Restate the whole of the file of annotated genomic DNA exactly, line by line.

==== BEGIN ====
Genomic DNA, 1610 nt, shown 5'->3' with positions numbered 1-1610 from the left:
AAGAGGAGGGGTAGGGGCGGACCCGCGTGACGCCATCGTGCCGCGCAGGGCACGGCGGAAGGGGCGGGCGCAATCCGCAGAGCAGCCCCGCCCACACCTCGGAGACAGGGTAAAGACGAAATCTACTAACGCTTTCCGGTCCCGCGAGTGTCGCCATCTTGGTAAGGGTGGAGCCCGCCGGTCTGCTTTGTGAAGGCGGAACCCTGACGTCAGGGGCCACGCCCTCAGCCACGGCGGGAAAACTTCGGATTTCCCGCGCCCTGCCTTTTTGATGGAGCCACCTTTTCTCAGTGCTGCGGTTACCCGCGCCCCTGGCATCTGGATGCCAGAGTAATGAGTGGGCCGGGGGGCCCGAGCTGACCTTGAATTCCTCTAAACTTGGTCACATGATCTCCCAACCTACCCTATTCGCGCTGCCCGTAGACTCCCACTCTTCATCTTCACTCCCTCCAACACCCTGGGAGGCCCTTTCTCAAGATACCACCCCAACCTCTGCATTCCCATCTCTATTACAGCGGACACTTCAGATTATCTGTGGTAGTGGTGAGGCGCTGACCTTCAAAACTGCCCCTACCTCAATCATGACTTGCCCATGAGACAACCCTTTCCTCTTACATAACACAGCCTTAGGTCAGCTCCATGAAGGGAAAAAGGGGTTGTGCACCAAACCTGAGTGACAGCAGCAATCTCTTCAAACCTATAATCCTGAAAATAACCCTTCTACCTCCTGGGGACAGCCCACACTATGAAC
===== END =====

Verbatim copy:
Genomic DNA, 1610 nt, shown 5'->3' with positions numbered 1-1610 from the left:
AAGAGGAGGGGTAGGGGCGGACCCGCGTGACGCCATCGTGCCGCGCAGGGCACGGCGGAAGGGGCGGGCGCAATCCGCAGAGCAGCCCCGCCCACACCTCGGAGACAGGGTAAAGACGAAATCTACTAACGCTTTCCGGTCCCGCGAGTGTCGCCATCTTGGTAAGGGTGGAGCCCGCCGGTCTGCTTTGTGAAGGCGGAACCCTGACGTCAGGGGCCACGCCCTCAGCCACGGCGGGAAAACTTCGGATTTCCCGCGCCCTGCCTTTTTGATGGAGCCACCTTTTCTCAGTGCTGCGGTTACCCGCGCCCCTGGCATCTGGATGCCAGAGTAATGAGTGGGCCGGGGGGCCCGAGCTGACCTTGAATTCCTCTAAACTTGGTCACATGATCTCCCAACCTACCCTATTCGCGCTGCCCGTAGACTCCCACTCTTCATCTTCACTCCCTCCAACACCCTGGGAGGCCCTTTCTCAAGATACCACCCCAACCTCTGCATTCCCATCTCTATTACAGCGGACACTTCAGATTATCTGTGGTAGTGGTGAGGCGCTGACCTTCAAAACTGCCCCTACCTCAATCATGACTTGCCCATGAGACAACCCTTTCCTCTTACATAACACAGCCTTAGGTCAGCTCCATGAAGGGAAAAAGGGGTTGTGCACCAAACCTGAGTGACAGCAGCAATCTCTTCAAACCTATAATCCTGAAAATAACCCTTCTACCTCCTGGGGACAGCCCACACTATGAAC